For me I want to eat vegan to save animal lives, following ahimsa. As Patanjali—the most quoted Sanskrit writer on yoga—described yoga, there are guidelines for personal conduct called yamas in Sanskrit. The first yama is ahimsa, a Sanskrit word that means non-harming or non-violence. What could be more violent than eating death? What could be more harming than eating the unborn children of chickens or stealing milk from cows and, as a by-product of the dairy industry, putting baby male cows in cages to become veal because they can’t produce milk?
Summer is the best time to try eating vegan, because there is an abundance of fresh fruits and vegetables. Especially in August, you’ll have the cheapest and freshest fruits and vegetables.
Why one month?
To get used to a new habit, we need at least 21 days or 3 weeks. Because in this challenge I ask for the smallest step possible of committing to a vegan lunch during your work week, I’m extending the time frame to a month, so we’ll have 20 workdays of vegan lunches.
Why just one meal?
Whenever I try something new, I start with baby steps, small commitments that I can keep. Changes in behavior are more sustainable if you can be consistent with one small thing rather than try to make a huge change on many different fronts at once. Small wins keep you motivated, whereas falling off track discourages you. So I suggest just eating one vegan meal a day, and you can be less mindful of your other meals.
Even one vegan meal per day means something for the animals, your health, and the environment if you consistently do that over time. A vegetarian saves one animal a day, conservatively calculated, so eating vegan for a third of your meal means that every 3 days you save an animal. That means, if you eat a vegan meal for 20 days, you’ll save about 7 animals. Not bad!
One of my biggest excuses for not eating vegan has been the social aspect. I love breaking bread around a table with other people, especially strangers, but I hate it when the discussion turns towards why I eat the way I do. People always feel uncomfortable, either defensive or else offensive. Neither makes a happy meal.
So I ask you to commit to one meal where the social pressure is off, and you can choose what you eat without worrying about others’ reactions. For me, my least social meal is lunch, as I socialize most with others during dinner.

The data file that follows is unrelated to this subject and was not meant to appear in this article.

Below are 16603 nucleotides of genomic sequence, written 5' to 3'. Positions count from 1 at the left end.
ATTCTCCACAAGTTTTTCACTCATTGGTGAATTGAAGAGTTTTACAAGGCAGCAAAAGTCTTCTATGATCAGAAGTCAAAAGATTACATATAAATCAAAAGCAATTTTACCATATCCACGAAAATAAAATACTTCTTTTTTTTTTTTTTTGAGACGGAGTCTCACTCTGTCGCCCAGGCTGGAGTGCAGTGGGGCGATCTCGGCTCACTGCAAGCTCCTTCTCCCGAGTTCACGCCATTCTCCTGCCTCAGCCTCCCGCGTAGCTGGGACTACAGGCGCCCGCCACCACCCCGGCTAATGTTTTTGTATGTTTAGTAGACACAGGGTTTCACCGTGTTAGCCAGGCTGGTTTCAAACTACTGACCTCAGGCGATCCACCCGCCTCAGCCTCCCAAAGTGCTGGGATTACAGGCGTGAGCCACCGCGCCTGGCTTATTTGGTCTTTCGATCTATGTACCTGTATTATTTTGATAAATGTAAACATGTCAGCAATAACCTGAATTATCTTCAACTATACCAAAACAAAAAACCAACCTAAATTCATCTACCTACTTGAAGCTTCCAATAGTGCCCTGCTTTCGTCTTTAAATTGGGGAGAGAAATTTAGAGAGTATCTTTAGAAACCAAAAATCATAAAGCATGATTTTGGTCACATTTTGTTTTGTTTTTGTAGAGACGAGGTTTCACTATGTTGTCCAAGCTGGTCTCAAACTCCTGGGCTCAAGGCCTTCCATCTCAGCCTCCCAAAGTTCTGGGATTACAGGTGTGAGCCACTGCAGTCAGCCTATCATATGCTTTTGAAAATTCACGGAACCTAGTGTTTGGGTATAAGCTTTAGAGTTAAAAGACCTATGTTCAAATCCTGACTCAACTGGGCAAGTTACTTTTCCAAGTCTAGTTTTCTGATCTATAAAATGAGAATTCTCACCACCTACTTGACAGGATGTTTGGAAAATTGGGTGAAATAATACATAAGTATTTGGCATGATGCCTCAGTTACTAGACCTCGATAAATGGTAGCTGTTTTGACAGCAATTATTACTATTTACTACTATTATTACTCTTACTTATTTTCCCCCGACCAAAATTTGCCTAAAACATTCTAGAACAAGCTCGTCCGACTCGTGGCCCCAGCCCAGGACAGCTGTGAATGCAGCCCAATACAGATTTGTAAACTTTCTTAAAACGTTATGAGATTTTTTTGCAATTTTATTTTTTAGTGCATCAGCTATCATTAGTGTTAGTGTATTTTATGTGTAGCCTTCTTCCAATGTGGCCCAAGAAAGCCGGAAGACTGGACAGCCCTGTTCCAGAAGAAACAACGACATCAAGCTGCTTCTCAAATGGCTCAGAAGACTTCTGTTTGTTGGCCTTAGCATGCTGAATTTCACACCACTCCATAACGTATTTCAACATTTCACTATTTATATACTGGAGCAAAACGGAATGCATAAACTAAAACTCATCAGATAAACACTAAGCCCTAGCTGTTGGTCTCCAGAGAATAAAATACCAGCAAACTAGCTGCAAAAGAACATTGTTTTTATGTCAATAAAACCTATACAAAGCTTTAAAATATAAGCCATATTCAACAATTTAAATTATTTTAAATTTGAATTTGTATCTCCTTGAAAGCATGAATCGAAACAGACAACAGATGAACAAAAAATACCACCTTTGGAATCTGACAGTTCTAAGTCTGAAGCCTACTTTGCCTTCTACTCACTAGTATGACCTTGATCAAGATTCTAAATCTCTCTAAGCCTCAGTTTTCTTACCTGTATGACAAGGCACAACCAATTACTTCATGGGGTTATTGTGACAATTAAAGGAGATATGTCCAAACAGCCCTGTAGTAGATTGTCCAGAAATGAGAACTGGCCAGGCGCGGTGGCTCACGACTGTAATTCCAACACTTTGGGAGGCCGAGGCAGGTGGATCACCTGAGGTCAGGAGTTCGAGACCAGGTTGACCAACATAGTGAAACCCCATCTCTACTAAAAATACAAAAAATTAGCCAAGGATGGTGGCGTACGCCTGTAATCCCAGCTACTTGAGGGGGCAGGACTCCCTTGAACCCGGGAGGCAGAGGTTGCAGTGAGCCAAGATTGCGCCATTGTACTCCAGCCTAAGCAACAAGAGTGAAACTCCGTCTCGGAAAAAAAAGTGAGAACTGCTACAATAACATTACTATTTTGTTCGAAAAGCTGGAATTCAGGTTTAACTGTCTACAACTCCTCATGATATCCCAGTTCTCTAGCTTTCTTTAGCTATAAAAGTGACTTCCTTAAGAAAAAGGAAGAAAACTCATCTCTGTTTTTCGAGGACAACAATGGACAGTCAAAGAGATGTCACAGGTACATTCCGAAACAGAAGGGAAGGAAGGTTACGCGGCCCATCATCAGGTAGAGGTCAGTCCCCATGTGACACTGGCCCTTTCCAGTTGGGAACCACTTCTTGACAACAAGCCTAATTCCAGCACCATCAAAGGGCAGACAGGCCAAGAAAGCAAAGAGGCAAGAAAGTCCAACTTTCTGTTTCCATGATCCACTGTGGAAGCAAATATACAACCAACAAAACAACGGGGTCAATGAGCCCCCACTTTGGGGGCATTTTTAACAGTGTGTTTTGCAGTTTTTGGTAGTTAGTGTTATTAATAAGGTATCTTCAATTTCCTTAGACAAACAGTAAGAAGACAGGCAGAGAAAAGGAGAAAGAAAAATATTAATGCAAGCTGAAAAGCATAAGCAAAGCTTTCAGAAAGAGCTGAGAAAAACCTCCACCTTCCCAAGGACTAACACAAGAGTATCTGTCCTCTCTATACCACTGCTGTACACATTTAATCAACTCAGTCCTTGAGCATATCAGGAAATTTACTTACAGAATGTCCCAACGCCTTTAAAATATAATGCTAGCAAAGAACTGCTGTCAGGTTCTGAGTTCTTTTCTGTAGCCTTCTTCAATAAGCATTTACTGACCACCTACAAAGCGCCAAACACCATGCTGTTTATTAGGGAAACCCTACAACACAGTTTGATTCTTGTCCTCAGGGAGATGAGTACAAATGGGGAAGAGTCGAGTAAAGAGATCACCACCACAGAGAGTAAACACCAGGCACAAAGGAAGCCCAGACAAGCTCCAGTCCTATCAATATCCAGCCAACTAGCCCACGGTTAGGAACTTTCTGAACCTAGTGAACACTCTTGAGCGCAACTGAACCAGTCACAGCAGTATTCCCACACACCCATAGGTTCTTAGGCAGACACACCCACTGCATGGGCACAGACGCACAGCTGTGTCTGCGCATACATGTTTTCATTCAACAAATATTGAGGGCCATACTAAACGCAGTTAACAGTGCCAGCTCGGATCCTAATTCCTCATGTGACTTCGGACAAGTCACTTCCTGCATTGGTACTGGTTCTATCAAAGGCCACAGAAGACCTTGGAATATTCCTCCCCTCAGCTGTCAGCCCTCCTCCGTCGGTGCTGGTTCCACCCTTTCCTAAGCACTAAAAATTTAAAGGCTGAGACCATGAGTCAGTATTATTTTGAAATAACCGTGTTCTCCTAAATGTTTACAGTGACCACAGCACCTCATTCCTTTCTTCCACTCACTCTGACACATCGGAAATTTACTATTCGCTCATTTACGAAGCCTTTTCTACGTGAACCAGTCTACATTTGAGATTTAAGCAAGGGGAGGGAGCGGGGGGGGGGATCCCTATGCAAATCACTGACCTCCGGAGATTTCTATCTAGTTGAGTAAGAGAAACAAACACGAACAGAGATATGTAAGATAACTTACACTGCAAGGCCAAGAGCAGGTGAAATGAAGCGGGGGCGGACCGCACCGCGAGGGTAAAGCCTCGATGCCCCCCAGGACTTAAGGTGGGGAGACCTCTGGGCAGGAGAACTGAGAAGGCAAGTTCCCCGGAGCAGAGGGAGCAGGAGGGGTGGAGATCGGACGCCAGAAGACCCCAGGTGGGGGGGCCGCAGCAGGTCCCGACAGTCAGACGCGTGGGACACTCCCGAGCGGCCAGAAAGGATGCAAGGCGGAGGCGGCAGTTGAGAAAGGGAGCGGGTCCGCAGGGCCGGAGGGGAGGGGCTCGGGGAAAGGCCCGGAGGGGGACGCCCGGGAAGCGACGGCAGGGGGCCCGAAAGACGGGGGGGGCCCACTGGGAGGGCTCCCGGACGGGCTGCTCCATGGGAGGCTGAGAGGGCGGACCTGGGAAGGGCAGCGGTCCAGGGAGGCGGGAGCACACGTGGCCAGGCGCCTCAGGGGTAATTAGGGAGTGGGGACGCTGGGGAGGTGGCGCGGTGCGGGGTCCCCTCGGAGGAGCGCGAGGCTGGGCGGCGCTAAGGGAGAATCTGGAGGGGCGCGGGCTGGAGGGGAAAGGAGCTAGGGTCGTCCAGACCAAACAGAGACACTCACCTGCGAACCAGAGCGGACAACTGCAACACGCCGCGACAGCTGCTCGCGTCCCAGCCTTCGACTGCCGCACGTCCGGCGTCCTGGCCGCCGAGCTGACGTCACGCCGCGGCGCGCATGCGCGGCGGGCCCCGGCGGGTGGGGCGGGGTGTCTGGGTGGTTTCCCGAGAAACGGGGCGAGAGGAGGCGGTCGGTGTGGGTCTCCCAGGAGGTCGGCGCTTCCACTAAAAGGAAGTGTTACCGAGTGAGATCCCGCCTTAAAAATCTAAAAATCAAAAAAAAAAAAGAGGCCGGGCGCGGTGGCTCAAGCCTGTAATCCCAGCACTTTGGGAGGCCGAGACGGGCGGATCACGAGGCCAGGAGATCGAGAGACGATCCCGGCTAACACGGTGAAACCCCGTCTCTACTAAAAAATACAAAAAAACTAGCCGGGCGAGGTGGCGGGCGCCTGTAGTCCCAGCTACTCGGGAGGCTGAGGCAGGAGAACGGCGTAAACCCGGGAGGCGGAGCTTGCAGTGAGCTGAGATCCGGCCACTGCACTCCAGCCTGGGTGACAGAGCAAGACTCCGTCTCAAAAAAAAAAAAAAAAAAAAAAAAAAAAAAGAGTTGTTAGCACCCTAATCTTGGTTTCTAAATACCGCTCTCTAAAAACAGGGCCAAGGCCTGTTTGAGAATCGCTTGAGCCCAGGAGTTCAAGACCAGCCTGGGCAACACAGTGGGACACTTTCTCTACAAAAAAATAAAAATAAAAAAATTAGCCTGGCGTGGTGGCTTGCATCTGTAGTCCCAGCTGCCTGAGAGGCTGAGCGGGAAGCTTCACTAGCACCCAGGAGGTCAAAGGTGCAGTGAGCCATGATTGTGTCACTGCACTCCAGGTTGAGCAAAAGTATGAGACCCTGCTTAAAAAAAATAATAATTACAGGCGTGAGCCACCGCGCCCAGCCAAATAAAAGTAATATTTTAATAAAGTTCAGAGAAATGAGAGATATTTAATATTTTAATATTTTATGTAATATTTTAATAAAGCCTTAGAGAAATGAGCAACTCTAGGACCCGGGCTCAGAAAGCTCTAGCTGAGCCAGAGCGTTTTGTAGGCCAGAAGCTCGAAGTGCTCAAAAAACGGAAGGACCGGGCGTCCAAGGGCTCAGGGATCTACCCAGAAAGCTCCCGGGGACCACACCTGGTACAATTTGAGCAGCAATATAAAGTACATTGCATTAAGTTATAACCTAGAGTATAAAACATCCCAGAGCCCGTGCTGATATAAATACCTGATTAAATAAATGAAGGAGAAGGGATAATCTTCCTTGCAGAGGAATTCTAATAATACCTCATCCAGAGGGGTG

For the month of August, we will challenge ourselves to eat lunch Monday – Friday that is:
- cheap, i.e., no overly processed fake dairy / meat ingredients
- 30 minutes or less to prepare
- easily packable to travel to the office
Let’s do this together!
Together we can make a difference. And habits are better built with support. Therefore, I invite you to join me to pack a vegan lunchbox for a month.
The challenge will be as much for you as it is for me, because I’ve tried eating vegan a few times and have always failed over time. My excuses are endless. I need your help to stay on course.
Starting August 1, 2012, I will start posting recipes and ideas about quick and cheap vegan lunches, and we will discuss and share our experiences in trying to implement them. Because it’s not just about the recipes, it’s about sticking to our commitments.
I am always open to your input, and I will be adding your suggestions to the posts, so that they can become a resource for anyone attempting to try vegan.
If you are interested in writing a guest post about trying vegan, I would love to have you! Contact me to discuss the details.
How to take part in the Try Vegan challenge
- Take the Try Vegan pledge by signing your name in the comment section below.
- Spread the word; tell your friends.
- Post the Try Vegan button above on your blog.
- Participate in the discussions under each post in the challenge.
- Write a guest post about your experiences in trying vegan.
Even if you join the challenge for a day, or just consider doing it, show support and sign the pledge!
Photo by the Simpsons from Ecorazzi ; Try Vegan design by my lovely graphic designer friend Nicolas Lecomte
Category: Active Hands Yoga ⇔ Tags: eat vegan, health, try vegan challenge, vegan ⇔ 7 Comments
No one thinks about their ankles unless they have pain there. It’s funny that people love working on their abs, their butts, their arms, or whatever else you can show off, but no one really thinks about the ankle at all, much less working it…until it’s been hurt.
As your PSA today, I’m going to tell you that your ankle is critical to the health of the rest of your body. Your ankle supports 1.5 times your body weight when you walk. When you run, your ankle supports eight times your body weight. If your ankle is weak, then you may experience knee, hip and back pain.
Watch the video below to learn one very simple, easy, and quick way to increase mobility to your ankles.
Let me know if you have any requests for a short yoga routine and/or questions about yoga or meditation.
Photo by New York Times
Category: Active Hands Yoga, Active Hands Yoga TV, Yoga Solutions ⇔ Tags: ankle, ankle mobility, at home yoga, at home yoga practice, easy yoga, home practice, how to, howto, mobility ⇔ No Comments